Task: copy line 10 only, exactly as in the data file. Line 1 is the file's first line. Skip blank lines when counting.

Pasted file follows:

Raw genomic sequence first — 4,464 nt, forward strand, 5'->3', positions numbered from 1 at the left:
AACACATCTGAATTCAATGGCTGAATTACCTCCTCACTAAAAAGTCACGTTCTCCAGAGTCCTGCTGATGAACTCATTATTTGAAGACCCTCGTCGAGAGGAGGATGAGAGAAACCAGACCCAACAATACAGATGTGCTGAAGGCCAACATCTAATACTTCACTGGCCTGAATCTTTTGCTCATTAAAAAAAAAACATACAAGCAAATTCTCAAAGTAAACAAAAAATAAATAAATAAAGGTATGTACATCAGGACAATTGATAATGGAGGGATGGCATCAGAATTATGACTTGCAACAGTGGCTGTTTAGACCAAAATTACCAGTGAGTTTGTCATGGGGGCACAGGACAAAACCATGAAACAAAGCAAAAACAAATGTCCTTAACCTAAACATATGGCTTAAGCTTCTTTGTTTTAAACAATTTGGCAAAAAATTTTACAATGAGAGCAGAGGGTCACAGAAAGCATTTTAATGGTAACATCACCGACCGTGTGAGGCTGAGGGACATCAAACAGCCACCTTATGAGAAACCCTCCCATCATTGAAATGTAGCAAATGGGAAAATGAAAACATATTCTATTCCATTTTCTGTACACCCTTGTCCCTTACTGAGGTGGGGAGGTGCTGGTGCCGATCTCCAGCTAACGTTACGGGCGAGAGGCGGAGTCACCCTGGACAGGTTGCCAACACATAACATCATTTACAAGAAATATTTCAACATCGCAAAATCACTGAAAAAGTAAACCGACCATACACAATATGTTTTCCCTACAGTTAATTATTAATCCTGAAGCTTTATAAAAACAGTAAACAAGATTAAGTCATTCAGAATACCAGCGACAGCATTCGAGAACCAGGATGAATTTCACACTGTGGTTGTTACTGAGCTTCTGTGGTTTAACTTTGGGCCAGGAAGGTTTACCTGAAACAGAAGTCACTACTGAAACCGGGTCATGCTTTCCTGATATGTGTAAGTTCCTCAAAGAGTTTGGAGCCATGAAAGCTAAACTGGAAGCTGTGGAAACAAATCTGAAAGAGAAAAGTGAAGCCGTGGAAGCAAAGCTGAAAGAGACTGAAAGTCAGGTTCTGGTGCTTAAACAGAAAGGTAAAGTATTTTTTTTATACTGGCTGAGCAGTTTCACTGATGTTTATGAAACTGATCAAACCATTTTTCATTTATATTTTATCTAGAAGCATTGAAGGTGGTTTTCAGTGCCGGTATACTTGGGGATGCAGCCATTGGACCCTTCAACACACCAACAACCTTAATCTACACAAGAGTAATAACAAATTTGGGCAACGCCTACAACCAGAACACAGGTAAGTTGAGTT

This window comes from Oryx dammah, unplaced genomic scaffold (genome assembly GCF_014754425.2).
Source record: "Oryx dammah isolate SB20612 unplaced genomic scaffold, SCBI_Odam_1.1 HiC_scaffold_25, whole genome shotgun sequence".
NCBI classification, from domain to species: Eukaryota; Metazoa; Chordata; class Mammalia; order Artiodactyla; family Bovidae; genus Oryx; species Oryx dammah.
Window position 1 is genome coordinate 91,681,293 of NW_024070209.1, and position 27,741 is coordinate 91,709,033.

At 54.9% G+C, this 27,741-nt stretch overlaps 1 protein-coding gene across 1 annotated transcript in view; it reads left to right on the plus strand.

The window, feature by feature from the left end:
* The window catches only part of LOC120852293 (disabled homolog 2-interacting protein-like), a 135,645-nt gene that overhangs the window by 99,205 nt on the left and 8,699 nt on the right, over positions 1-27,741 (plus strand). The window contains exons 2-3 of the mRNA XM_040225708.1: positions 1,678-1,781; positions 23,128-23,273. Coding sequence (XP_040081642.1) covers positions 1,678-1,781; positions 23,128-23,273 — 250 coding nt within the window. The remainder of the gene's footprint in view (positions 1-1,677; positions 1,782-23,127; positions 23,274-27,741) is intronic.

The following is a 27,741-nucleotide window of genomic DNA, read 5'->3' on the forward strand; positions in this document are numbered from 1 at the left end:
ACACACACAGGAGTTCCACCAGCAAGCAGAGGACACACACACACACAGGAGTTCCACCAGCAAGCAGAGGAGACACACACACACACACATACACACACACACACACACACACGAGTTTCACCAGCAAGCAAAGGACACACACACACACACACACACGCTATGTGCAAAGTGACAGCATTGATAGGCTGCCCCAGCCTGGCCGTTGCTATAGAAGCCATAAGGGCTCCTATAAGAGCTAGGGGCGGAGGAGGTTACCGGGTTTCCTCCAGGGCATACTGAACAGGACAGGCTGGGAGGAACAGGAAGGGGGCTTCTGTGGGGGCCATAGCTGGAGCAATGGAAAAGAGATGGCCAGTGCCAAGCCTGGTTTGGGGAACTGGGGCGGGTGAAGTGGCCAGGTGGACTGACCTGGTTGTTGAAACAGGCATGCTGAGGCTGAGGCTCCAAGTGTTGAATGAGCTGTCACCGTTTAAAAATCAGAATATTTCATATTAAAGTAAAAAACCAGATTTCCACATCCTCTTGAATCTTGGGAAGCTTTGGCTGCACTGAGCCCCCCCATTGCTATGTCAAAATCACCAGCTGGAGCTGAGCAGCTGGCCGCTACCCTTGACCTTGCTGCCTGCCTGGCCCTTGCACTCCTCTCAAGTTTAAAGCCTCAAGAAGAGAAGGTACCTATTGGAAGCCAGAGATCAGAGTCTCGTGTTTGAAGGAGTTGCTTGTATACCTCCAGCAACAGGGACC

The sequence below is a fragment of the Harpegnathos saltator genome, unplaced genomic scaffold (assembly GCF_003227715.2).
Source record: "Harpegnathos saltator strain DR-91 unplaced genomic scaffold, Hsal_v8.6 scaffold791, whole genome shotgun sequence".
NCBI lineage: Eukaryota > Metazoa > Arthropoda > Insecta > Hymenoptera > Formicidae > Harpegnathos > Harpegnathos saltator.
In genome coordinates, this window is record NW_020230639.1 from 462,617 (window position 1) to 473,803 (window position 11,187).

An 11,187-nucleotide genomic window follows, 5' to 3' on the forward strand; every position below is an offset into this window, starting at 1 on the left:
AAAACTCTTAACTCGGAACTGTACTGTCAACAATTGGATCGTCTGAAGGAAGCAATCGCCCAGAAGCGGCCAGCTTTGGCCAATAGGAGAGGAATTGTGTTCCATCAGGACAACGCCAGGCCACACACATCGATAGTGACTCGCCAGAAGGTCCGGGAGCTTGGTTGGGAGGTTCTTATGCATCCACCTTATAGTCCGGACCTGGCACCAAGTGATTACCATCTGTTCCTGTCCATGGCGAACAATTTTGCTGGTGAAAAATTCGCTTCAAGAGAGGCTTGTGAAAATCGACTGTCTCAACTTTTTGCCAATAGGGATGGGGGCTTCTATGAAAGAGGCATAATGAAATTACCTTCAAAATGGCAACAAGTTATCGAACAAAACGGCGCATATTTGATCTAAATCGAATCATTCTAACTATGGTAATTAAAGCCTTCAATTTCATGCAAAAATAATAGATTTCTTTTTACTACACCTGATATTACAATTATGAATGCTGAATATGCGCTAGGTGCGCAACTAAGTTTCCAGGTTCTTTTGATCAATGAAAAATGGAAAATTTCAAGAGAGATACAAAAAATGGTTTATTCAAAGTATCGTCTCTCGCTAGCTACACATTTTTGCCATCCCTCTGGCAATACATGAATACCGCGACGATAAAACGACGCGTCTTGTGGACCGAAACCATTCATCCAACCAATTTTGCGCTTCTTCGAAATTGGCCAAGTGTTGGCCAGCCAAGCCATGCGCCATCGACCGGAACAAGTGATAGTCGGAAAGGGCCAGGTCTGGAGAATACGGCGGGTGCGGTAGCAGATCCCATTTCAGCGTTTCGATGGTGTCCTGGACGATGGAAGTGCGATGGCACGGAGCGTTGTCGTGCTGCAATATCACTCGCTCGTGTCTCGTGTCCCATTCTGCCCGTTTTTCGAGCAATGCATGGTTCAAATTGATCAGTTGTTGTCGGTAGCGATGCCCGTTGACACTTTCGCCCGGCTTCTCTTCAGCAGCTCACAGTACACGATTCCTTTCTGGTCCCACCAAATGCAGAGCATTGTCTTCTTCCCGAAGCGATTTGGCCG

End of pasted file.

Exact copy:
The following is a 27,741-nucleotide window of genomic DNA, read 5'->3' on the forward strand; positions in this document are numbered from 1 at the left end: